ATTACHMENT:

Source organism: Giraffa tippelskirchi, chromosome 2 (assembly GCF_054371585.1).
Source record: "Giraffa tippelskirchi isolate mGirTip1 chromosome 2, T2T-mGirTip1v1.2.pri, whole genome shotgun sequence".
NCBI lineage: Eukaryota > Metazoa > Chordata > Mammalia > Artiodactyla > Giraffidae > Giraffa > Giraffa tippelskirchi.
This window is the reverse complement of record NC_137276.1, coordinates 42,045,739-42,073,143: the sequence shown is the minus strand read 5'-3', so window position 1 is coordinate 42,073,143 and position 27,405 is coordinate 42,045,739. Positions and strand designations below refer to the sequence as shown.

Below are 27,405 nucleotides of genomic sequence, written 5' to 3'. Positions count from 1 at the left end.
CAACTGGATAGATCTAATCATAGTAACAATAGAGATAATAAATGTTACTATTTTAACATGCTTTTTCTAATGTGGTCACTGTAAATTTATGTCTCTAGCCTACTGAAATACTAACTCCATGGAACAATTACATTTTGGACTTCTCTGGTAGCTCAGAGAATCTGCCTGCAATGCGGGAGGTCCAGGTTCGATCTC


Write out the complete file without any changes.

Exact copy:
Source organism: Giraffa tippelskirchi, chromosome 2 (assembly GCF_054371585.1).
Source record: "Giraffa tippelskirchi isolate mGirTip1 chromosome 2, T2T-mGirTip1v1.2.pri, whole genome shotgun sequence".
NCBI lineage: Eukaryota > Metazoa > Chordata > Mammalia > Artiodactyla > Giraffidae > Giraffa > Giraffa tippelskirchi.
This window is the reverse complement of record NC_137276.1, coordinates 42,045,739-42,073,143: the sequence shown is the minus strand read 5'-3', so window position 1 is coordinate 42,073,143 and position 27,405 is coordinate 42,045,739. Positions and strand designations below refer to the sequence as shown.

Below are 27,405 nucleotides of genomic sequence, written 5' to 3'. Positions count from 1 at the left end.
CAACTGGATAGATCTAATCATAGTAACAATAGAGATAATAAATGTTACTATTTTAACATGCTTTTTCTAATGTGGTCACTGTAAATTTATGTCTCTAGCCTACTGAAATACTAACTCCATGGAACAATTACATTTTGGACTTCTCTGGTAGCTCAGAGAATCTGCCTGCAATGCGGGAGGTCCAGGTTCGATCTC